Metro Mayor Steve Rotheram is to set out his commitment to people affected by dementia during a special week of events to mark Dementia Action Week across the Liverpool City Region.
Running from May 17 to 23, Dementia Action Week will feature singing, dancing, and exercise classes as well as support and advice sessions for people living with the condition and their family carers.
More than 18,000 people live with dementia in the City Region and new research has revealed how the Covid-19 lockdown increased isolation and accelerated mental health deterioration.
The Liverpool City Region Combined Authority is seeking to become the first to gain Dementia Friendly Community status, which is awarded by the Alzheimer’s Society.
Mayor Rotheram will speak at a live online event on Friday, May 21, as part of a week of web-based activities staged by organisations from across the Liverpool City Region.
Speaking ahead of the event, Steve Rotheram, Metro Mayor of the Liverpool City Region, said, “I know from personal experience that the difficulties of watching a loved one battle with dementia can be a very cruel and difficult experience. Those who care for them are absolute heroes in very challenging circumstances. It’s something that nobody should have experience alone.
“I want our region to be the most dementia friendly place possible, drawing on the best of the warm, caring nature that our region is so proudly famous for.
“We’ve partnered with a range of local charities to deliver a fantastic week of activities that I hope will give some much-needed comfort and respite to dementia sufferers and their carers alike. Ours is and will always be a caring and inclusive city region for all.”
Dementia Action Week events will include information about the condition and how to find help, family carer forums, talks on research and legal matters and special items on Young Onset dementia.
Sessions will also help people learn more about the condition so they can become a Dementia Friend within their community.
Liverpool-based The Brain Charity will be hosting a Music Makes Us! dance and physiotherapy event at 11am on May 19. The online workshop will include a live singer and dancer and involve guided exercises – all set to popular lively tunes for people living with dementia.
The Brain Charity’s specialist team will take participants through exercises, which are beneficial for agility and mobility, to help maintain balance and flexibility and minimise the risk of trips and falls. The exercises are specifically for people living with dementia.
Earlier this year The Brain Charity revealed how people who could no longer talk, began to sing to The Farm’s anthem ‘All Together Now’ and others with severe mobility problems began to dance to The Beatles.
Music is known to activate different pathways to speech in the brain, and not only stimulates endorphins but can transport people living with dementia to happy moments in their pasts.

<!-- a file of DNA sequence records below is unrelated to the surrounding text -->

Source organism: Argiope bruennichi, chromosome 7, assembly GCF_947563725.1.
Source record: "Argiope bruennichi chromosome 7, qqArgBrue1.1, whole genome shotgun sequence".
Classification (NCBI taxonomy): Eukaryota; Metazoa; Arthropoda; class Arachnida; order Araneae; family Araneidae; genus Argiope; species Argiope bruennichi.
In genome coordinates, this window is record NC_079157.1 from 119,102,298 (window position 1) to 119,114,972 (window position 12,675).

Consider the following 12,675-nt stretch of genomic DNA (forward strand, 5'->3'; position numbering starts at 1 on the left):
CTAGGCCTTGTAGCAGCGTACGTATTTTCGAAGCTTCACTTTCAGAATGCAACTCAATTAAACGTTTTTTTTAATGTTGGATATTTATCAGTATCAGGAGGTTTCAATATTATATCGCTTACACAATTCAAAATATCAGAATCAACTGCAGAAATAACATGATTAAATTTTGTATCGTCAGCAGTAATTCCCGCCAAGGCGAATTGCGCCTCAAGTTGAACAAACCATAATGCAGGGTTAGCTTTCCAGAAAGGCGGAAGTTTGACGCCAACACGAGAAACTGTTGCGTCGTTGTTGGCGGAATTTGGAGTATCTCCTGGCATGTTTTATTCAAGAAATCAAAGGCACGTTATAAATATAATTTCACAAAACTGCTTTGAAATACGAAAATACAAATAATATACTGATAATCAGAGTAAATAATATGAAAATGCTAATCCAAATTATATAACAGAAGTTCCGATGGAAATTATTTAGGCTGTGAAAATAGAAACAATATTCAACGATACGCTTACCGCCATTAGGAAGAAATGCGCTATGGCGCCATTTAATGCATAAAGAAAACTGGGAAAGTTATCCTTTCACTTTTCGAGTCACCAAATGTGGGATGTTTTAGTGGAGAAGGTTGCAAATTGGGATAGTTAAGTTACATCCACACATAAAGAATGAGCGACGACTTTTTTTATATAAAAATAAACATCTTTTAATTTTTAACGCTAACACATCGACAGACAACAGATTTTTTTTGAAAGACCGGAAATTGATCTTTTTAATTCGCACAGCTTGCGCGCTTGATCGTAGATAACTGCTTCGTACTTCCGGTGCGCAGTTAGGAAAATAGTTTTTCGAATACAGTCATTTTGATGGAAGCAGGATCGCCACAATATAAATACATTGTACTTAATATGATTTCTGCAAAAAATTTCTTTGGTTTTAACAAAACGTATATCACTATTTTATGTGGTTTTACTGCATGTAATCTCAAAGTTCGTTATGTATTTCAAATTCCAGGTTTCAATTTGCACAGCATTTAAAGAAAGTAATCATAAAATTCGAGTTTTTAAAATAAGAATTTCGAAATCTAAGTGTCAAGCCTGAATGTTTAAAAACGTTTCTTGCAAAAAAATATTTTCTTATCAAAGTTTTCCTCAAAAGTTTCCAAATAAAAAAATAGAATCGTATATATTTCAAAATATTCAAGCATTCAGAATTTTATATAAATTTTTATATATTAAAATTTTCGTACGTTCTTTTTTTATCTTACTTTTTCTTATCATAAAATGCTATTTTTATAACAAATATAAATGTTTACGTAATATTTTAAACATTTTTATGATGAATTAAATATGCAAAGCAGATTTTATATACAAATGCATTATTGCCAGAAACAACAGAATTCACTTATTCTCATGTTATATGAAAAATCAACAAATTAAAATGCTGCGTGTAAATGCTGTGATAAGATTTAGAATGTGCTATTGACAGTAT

The Brain Charity CEO Nanette Mellor said, “We understand the past year has been especially tough for people living with dementia. Being unable to access support service due to COVID-19 worsened quality of life for those affected by dementia in the UK.
“We also know music can play a vital role in their daily care – it stirs memories and reduces agitation.
“That’s why we are delighted to be partnering with the Liverpool Dementia Action Alliance to host a Music Makes Us! workshop as part of Liverpool City Region Dementia Action Week – so more people living with dementia can access this free, innovative music-based therapy.”
Prior to the pandemic, these sessions were run in care homes and community settings across Liverpool City Region and had already helped nearly 250 people.
It’s a similar tale at Liverpool-based Healthiness Ltd who will be running a 40-minute online seated exercise class for people living with dementia and their carers on May 20.
Established in 2011, Healthiness Ltd has helped more than 4,000 people through its exercise classes and gained national recognition for its work during the pandemic.
Programme Director Andy Ireland said they offered 40 classes a week to 400 people across the city before Covid-19 struck.
Most participants were people living with dementia and their carers, and classes were often held in care homes.
Sessions moved online when the pandemic hit with 18 weekly classes attracting more than 40,000 monthly views worldwide. However, people living with dementia and their carers were not as easy to reach due to the closure of day centres and restricted access to dementia care homes. Like The Brain Charity, they also had to cope with the deaths of many people they had helped.
Merseyside Police, Liverpool John Moores University, Mersey Care, The British Gymnastics Foundation and the University of Liverpool are among other organisations hosting Dementia Action Week events.
Liverpool City Region Dementia Advisory Group chair and Dementia Action Week coordinator Jack Coutts said, “The many excellent events planned will help to spread awareness about dementia, provide advice and support for people affected by the condition and will contribute towards making Liverpool City Region a dementia-friendly place to live.
“There is something for everyone with any interest in dementia during the week and we are hoping for excellent attendances.”
Image: A dance session for people living with dementia, run by The Brain Charity. Image Credit: The Brain Charity.